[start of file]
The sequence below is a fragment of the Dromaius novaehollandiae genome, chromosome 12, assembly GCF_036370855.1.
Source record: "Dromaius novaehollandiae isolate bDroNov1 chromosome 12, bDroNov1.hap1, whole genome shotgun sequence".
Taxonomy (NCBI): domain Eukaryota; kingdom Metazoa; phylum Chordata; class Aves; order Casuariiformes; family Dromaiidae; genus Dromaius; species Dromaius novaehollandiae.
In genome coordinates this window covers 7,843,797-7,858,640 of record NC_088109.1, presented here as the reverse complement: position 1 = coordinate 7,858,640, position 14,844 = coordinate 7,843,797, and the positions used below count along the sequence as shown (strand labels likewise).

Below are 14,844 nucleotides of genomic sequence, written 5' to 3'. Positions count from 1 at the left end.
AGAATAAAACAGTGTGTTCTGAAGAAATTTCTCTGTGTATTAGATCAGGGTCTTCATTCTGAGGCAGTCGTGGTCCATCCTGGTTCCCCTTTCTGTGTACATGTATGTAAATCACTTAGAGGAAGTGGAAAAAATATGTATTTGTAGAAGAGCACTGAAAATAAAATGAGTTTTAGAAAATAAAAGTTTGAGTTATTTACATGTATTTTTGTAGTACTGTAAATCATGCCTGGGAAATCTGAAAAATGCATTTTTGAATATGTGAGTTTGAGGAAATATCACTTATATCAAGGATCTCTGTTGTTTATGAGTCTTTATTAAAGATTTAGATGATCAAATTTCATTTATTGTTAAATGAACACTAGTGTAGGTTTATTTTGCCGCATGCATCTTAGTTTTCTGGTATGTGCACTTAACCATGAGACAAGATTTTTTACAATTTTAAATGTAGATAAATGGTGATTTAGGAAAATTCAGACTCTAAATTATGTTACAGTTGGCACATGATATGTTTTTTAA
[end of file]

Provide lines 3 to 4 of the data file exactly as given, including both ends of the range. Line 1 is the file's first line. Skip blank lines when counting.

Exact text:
Taxonomy (NCBI): domain Eukaryota; kingdom Metazoa; phylum Chordata; class Aves; order Casuariiformes; family Dromaiidae; genus Dromaius; species Dromaius novaehollandiae.
In genome coordinates this window covers 7,843,797-7,858,640 of record NC_088109.1, presented here as the reverse complement: position 1 = coordinate 7,858,640, position 14,844 = coordinate 7,843,797, and the positions used below count along the sequence as shown (strand labels likewise).